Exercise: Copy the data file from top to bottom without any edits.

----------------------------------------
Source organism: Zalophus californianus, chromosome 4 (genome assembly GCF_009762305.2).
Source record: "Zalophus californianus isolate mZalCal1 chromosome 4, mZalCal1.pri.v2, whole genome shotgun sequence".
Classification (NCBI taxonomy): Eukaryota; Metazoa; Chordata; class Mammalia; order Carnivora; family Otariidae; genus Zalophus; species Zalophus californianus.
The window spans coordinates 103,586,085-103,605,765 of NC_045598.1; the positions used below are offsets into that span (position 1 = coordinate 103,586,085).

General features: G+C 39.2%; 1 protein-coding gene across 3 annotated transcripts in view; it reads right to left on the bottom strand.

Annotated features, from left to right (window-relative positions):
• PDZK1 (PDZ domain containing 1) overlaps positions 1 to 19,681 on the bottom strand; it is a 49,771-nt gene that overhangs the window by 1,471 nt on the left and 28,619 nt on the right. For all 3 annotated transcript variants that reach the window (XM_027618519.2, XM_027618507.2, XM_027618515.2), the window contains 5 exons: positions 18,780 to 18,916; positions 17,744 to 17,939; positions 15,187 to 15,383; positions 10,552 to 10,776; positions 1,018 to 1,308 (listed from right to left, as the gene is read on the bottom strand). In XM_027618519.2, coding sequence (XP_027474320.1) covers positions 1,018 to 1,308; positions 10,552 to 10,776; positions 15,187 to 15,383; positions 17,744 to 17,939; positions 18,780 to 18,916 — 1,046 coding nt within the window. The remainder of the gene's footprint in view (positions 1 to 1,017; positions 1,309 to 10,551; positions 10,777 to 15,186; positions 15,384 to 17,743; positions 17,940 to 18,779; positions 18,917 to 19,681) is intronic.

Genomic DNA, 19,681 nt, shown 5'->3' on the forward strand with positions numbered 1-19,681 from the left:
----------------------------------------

Source organism: Zalophus californianus, chromosome 4 (genome assembly GCF_009762305.2).
Source record: "Zalophus californianus isolate mZalCal1 chromosome 4, mZalCal1.pri.v2, whole genome shotgun sequence".
Classification (NCBI taxonomy): Eukaryota; Metazoa; Chordata; class Mammalia; order Carnivora; family Otariidae; genus Zalophus; species Zalophus californianus.
The window spans coordinates 103,586,085-103,605,765 of NC_045598.1; the positions used below are offsets into that span (position 1 = coordinate 103,586,085).

General features: G+C 39.2%; 1 protein-coding gene across 3 annotated transcripts in view; it reads right to left on the bottom strand.

Annotated features, from left to right (window-relative positions):
• PDZK1 (PDZ domain containing 1) overlaps positions 1 to 19,681 on the bottom strand; it is a 49,771-nt gene that overhangs the window by 1,471 nt on the left and 28,619 nt on the right. For all 3 annotated transcript variants that reach the window (XM_027618519.2, XM_027618507.2, XM_027618515.2), the window contains 5 exons: positions 18,780 to 18,916; positions 17,744 to 17,939; positions 15,187 to 15,383; positions 10,552 to 10,776; positions 1,018 to 1,308 (listed from right to left, as the gene is read on the bottom strand). In XM_027618519.2, coding sequence (XP_027474320.1) covers positions 1,018 to 1,308; positions 10,552 to 10,776; positions 15,187 to 15,383; positions 17,744 to 17,939; positions 18,780 to 18,916 — 1,046 coding nt within the window. The remainder of the gene's footprint in view (positions 1 to 1,017; positions 1,309 to 10,551; positions 10,777 to 15,186; positions 15,384 to 17,743; positions 17,940 to 18,779; positions 18,917 to 19,681) is intronic.

Genomic DNA, 19,681 nt, shown 5'->3' on the forward strand with positions numbered 1-19,681 from the left: